Friday, March 14, 2014
Mailbag: Stidham, Harwell, West Va. QBs
By Jake Trotter
In today’s mailbag, we discuss Texas Tech’s big recruiting prize, veteran quarterbacks at West Virginia and Texas and a cool idea for a Big 12-related “30 for 30.”
To the ‘bag:
Matt in Dallas writes: With news that Tech RB Kenny Williams is looking to move to OLB, will we be seeing Justin Stockton get carries as a true freshman in 2014?
Trotter: I have a hard time believing this move will stick. I suppose it’s possible Williams could help the Red Raiders in spots at outside linebacker next season. But I don’t believe it will come at the expense of his standing at running back. After Williams and DeAndre Washington, the Red Raiders aren’t exactly experienced at running back, either. Spring is the time for college football teams to experiment. For now, I don’t see this as anything more.
John in Boone, N.C., writes: Do you really think Paul Millard has any chance at winning back the QB job? Dana Holgorsen couldn't possibly make us sit through that again, could he?
Trotter: The way I see it, the only player who can beat out Clint Trickett to start the season opener is juco transfer Skyler Howard. It’s pretty clear the offense responds better to Trickett than to Millard. But it’s not clear yet how the offense might respond to Howard. With a banner spring followed up with a banner preseason, Howard could warrant a hard look.
Andy in Austin, Texas, writes: What are the chances David Ash hangs up his pads? With his NFL playing chances slim-to-none, wouldn't it be better for his health long term to retire and let Shawn Watson have more time to work with Tyrone Swoopes or Jerrod Heard?
Trotter: We’re not to this point with Ash. Sure, the concussion issues might resurface. That’s certainly a possibility. But those issues might be behind him, too. This is something that will be resolved here over the next few months. Either way, Texas is a better team with a healthy Ash. Jerrod Heard and Swoopes have potential, but Ash is the only QB on the roster who has proven he can quarterback Texas to wins in hostile environments.
Matty in Lubbock, Texas, writes: As a Red Raider fan looking forward to the future of the program, should I be more excited for Patrick Mahomes or Jarrett Stidham?
Trotter: There’s plenty to be excited about in Mahomes, who is a raw prospect for a quarterback that figures only to blossom in Kliff Kingsbury’s system. But Stidham is the No. 1 dual-threat QB recruit in the country for 2015 for a reason. Tech landed Stidham over Alabama, Auburn, Baylor, Florida, Ohio State, Oklahoma, Oklahoma State, Oregon and Texas, among a host of many other suitors. In other words, snagging Stidham is the most significant recruiting victory for Texas Tech in a long, long time. Armed with Davis Webb, Mahomes and now Stidham, the Red Raiders are going to be very good at quarterback for the next several seasons.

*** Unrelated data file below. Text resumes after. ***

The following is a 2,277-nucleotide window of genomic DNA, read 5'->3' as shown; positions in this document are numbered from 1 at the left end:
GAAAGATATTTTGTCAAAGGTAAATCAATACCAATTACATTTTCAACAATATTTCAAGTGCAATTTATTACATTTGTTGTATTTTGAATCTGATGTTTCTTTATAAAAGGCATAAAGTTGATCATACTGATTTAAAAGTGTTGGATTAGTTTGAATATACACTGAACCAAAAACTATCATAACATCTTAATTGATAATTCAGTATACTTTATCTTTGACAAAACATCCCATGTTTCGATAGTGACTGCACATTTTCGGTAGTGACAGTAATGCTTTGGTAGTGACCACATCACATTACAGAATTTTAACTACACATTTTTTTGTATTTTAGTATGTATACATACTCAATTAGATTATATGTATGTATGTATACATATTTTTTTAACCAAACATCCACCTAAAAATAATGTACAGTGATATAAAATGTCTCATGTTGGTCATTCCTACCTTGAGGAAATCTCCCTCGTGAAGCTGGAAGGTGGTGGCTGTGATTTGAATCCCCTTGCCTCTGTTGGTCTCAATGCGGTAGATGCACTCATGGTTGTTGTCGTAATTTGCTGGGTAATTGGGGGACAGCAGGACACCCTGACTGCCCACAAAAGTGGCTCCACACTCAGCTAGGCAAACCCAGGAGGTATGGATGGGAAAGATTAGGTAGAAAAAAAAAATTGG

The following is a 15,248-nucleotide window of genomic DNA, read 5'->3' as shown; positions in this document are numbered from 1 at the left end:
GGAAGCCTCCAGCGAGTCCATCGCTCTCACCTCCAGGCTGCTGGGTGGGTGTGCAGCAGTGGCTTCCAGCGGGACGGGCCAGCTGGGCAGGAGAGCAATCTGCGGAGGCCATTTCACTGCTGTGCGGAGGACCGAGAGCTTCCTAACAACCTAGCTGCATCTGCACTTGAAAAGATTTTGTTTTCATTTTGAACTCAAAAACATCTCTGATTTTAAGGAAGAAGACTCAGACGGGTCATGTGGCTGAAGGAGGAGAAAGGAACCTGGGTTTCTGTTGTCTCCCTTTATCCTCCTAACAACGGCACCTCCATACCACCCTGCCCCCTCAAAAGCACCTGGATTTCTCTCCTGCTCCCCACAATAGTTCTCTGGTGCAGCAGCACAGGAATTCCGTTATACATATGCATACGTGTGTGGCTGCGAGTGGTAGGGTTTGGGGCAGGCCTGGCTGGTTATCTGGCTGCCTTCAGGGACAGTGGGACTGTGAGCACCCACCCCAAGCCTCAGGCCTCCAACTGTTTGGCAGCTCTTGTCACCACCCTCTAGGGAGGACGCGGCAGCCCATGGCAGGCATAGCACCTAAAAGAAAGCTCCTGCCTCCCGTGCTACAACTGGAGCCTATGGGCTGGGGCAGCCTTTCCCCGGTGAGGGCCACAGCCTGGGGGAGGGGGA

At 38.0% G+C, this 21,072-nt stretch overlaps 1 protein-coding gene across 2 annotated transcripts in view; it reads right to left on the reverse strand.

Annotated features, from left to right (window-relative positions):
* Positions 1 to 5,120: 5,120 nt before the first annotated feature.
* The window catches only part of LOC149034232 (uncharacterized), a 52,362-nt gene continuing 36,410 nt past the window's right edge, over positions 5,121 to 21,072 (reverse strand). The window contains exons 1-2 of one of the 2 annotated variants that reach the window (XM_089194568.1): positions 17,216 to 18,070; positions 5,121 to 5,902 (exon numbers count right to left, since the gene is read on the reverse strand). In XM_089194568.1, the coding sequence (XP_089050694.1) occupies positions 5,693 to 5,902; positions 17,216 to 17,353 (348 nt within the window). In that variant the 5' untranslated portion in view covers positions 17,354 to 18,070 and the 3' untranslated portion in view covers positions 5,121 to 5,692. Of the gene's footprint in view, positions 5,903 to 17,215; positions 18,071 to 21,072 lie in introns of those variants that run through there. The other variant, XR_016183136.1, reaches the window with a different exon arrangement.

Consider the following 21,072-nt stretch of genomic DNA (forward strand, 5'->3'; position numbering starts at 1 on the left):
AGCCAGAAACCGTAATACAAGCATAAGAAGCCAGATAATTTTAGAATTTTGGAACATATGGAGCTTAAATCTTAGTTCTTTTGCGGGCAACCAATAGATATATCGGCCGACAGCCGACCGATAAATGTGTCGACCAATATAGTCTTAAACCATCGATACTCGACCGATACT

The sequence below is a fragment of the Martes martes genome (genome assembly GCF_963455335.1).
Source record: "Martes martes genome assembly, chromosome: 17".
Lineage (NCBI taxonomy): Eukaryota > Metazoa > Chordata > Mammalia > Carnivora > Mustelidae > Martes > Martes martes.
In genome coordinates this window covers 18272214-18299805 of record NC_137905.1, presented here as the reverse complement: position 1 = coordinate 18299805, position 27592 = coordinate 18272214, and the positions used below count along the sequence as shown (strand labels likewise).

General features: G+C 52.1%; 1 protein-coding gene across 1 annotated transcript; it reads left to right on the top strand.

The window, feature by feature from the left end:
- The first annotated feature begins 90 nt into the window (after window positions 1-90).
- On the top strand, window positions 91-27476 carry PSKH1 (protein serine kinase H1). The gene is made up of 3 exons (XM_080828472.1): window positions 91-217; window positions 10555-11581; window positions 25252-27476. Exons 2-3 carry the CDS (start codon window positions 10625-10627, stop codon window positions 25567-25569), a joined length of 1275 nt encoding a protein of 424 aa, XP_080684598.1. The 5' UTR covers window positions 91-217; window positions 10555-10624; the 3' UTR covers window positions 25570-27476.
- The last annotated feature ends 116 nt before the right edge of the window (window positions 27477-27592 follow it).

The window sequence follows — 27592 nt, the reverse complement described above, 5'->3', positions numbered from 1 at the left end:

Jake Jones in Oklahoma City writes: Hey Jake, instead of the 10-second rule I think the coaches should propose a rule on size/speed limits. Since force equals mass times acceleration, a better rule for player safety would be no players over a certain weight that can run a certain speed would be eligible to play. Thereby, slower players with less mass would result in less force and thus make the game safer. Tell Nick Saban at least that idea has physics behind it.
Trotter: Poor Nick Saban. This is the second time this week he has gotten burned by someone from the metro Oklahoma City area.
Neo in Olathe, Kan., writes: With the improved OL and a strong running game, do you think the Jayhawks have the receivers to win a conference game or two? The defense is the mighty mouse of the Big 12, but can the offense put up numbers to actually win?
Trotter: I agree. I actually think the defense is good enough for Kansas to win two or three games in the league. The Jayhawks are actually pretty solid and experienced at linebacker and in the secondary. But the Achilles' heel has been receiver, which has been an utter disaster since Dezmon Briscoe and Kerry Meier left. There is reason for hope, however, things could be better in 2014. Nick Harwell was an all-conference player at Miami (Ohio) before transferring in. If he can become a viable No. 1 option at Kansas, too, that will go a long way in the Jayhawks scoring more points, and thus, being more competitive.
Bill in Manhattan, Kan., writes: How long until there is a 30 for 30 film about my "Miracle in Manhattan", the greatest turnaround in college football history?
Trotter: I don’t think this is a bad idea at all. I would definitely watch.